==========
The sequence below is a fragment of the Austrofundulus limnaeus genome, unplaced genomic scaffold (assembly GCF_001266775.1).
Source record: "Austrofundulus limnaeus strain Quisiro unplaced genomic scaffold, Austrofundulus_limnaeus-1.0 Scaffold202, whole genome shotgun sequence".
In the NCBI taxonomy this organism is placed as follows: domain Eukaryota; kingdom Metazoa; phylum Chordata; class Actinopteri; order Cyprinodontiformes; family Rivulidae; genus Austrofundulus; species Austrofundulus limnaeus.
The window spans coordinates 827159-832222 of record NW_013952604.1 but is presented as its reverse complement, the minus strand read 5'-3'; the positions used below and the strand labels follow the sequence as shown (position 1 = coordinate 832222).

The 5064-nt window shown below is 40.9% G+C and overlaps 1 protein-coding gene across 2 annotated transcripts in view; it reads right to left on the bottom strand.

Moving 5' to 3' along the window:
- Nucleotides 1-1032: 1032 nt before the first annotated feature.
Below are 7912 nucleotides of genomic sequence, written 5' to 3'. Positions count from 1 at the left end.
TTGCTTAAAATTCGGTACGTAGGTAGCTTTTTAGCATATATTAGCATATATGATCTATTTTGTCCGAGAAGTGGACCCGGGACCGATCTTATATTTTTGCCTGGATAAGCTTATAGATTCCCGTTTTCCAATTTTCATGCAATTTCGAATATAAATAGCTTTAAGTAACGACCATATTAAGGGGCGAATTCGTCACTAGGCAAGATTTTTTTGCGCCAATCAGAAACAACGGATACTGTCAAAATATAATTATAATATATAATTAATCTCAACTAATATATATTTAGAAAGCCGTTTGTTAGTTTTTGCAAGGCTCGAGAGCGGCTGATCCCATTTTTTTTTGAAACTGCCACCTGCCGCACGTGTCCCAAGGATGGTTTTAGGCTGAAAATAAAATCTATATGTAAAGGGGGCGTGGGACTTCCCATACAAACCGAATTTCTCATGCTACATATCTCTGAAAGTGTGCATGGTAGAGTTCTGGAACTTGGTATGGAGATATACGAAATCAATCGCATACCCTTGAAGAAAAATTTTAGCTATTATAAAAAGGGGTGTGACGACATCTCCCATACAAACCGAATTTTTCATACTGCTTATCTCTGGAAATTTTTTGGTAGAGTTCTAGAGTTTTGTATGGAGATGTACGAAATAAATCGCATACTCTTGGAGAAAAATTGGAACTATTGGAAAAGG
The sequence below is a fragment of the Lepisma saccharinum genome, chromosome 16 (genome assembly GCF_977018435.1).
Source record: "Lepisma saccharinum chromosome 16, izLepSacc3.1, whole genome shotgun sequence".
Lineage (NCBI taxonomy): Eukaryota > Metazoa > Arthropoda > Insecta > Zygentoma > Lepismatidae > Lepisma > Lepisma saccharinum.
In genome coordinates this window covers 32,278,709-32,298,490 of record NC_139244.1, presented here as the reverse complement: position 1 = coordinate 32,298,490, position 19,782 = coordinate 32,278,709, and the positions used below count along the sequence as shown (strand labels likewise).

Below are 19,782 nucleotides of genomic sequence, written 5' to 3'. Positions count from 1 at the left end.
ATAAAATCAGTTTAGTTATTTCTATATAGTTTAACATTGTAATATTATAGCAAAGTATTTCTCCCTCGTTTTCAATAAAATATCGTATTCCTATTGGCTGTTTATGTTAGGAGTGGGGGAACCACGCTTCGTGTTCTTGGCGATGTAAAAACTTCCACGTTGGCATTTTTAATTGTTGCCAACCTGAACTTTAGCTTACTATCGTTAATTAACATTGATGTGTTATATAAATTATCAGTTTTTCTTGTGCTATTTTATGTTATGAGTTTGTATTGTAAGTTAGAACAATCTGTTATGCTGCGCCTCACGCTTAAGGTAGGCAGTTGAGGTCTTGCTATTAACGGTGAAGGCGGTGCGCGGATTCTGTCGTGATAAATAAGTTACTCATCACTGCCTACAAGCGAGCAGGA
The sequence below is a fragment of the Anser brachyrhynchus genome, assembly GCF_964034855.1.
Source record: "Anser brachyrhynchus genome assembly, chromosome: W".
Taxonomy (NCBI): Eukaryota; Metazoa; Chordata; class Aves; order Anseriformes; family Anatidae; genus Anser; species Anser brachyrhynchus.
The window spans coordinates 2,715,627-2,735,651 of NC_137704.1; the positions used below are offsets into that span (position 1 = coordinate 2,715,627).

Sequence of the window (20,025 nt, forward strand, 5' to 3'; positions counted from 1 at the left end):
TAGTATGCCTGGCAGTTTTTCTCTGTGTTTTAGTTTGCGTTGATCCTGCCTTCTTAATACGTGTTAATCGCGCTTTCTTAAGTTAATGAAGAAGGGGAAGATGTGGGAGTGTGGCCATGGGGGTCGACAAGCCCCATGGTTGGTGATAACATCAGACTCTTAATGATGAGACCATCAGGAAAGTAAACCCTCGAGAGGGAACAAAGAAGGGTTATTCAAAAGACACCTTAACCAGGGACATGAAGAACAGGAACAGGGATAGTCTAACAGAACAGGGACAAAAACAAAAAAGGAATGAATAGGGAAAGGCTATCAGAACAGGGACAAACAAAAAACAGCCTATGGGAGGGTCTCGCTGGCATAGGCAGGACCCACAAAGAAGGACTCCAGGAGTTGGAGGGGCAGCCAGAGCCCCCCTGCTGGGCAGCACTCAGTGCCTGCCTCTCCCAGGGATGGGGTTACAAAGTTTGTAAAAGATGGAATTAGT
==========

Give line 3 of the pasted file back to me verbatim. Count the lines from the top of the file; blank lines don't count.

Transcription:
In the NCBI taxonomy this organism is placed as follows: domain Eukaryota; kingdom Metazoa; phylum Chordata; class Actinopteri; order Cyprinodontiformes; family Rivulidae; genus Austrofundulus; species Austrofundulus limnaeus.